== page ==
In 2017, Feeding America West Michigan provided 26.7 million pounds of food to its network of more than 900 partner agencies, including mobile pantries, soup kitchens, child hunger agencies and partner food banks throughout its 40 county service area, which equates to roughly 22.2 million meals.
“We are proud to continue working toward an end to hunger in Michigan,” said Ken Estelle, President and CEO of Feeding America West Michigan. “Hunger is often an unseen issue, and we are happy to do what we can to help those in need. We’re looking forward to reaching more people in need throughout 2018.”
Feeding America West Michigan provides food to an estimated half million people each year through its 900+ partner agencies including its mobile pantry program.
Don and Rachel Wright are two of those who receive food from Feeding America West Michigan. Living in the rural Upper Peninsula and caring for three of their grandchildren, the Wrights receive food from the mobile pantry at the Tahquamenon Area Schools high school, located in the rural town of Newberry.
“We are raising three kids,” Don quipped when asked about how Feeding America West Michigan has helped his family, “and they eat ALL the time.”
The mobile pantry in Newberry is one of approximately 900 partner agencies Feeding America West Michigan supplies with food across 40 Michigan counties. Most of the food that gets distributed throughout West Michigan and the Upper Peninsula is donated to Feeding America West Michigan by farmers, grocers and food manufacturers, with other high-demand items being purchased as needed to supplement donated product.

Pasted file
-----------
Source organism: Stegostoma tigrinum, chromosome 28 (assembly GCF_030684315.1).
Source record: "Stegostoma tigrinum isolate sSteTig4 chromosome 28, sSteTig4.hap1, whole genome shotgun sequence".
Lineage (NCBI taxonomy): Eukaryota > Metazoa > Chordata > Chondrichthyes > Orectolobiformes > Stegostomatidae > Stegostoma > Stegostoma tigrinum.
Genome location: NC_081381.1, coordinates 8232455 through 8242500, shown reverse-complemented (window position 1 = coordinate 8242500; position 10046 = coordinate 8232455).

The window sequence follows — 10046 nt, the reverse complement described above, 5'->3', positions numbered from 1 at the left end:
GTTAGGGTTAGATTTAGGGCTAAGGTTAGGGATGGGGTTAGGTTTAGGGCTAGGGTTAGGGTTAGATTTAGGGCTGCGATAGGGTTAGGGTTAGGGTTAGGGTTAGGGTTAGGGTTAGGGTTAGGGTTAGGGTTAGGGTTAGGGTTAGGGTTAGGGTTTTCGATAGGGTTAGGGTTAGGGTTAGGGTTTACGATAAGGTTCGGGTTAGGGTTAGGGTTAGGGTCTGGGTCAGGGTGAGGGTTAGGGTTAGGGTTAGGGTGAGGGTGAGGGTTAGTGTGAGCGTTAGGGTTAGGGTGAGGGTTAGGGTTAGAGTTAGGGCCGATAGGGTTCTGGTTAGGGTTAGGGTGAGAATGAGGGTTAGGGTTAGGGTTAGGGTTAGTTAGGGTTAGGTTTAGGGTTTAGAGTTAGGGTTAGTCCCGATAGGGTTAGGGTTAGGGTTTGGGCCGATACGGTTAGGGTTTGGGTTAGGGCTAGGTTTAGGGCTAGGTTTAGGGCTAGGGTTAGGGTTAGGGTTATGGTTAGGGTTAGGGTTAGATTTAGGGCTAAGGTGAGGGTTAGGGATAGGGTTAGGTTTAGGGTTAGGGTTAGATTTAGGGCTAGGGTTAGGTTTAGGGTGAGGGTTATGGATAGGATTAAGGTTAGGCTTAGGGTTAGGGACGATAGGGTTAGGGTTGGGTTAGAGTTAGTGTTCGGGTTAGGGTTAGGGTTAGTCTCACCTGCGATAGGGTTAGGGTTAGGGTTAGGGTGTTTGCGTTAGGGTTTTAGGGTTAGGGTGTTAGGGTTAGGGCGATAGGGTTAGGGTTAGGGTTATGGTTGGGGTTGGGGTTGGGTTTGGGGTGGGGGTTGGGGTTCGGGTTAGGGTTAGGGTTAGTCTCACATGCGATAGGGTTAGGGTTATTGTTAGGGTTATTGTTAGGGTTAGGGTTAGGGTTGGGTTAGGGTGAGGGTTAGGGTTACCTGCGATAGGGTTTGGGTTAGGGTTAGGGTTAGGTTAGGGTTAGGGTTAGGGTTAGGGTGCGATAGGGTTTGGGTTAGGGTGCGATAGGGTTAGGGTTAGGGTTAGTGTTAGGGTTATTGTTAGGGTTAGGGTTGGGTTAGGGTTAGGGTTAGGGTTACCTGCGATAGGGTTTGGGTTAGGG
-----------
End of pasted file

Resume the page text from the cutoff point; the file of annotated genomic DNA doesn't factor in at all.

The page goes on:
Healthy food remains a central priority. In 2017, 30% of the food that was distributed to Feeding America West Michigan’s partner agencies was made up of fresh fruits and vegetables.
“As a food bank, we make it a priority to serve food that will nourish and sustain our clients, as well as continuing to make sure good food is not going into landfills.” Estelle said.
In 2018, Feeding America West Michigan is working harder than ever to reach the hungry in West Michigan and the Upper Peninsula. Coming down the pike later this year, the Food Bank will roll out a youth hunger initiative which will focus on feeding youth under the age of 18 who are at risk of going hungry, and continue their innovative new healthy food and nutrition education initiative, Fresh Start.
These exciting new initiatives aren’t without challenges, however. Support is urgently needed to sustain new programming initiatives. The new program areas are necessary as one in eight people in West Michigan and the Upper Peninsula still struggle to put food on the table.
“It is our hope that anybody who wishes to help those in their community will consider becoming involved with the food bank,” Estelle said. “When you see the impact that your time and your gifts can have on local families, it’s really incredible.”
To donate, those interested may do so at www.FeedWM.org/donate.
To learn more about volunteer opportunities, visit www.FeedWM.org/volunteer.
Food Insecurity Rates
West Michigan: 12.2%
Upper Peninsula: 14.1%
United States: 15.4%
Feeding America West Michigan Total: 26.7 million pounds (22.2 million meals)
Percentage of Fruits and Vegetables: 30 percent
Number of Food donors: 340+
Individual Volunteers: 1,774
Volunteer Hours: 25,648
New Volunteers: 1,275
About Feeding America West Michigan. Serving local families in need since 1981, Feeding America West Michigan reclaims safe surplus food from farmers, manufacturers, distributors and retailers. That food is distributed through a network of roughly 900 food pantries, youth programs, and other hunger-relief agencies in 40 counties from the Indiana border through the Upper Peninsula. Each year, an estimated half million people receive food from Feeding America West Michigan. For more information, visit FeedWM.org.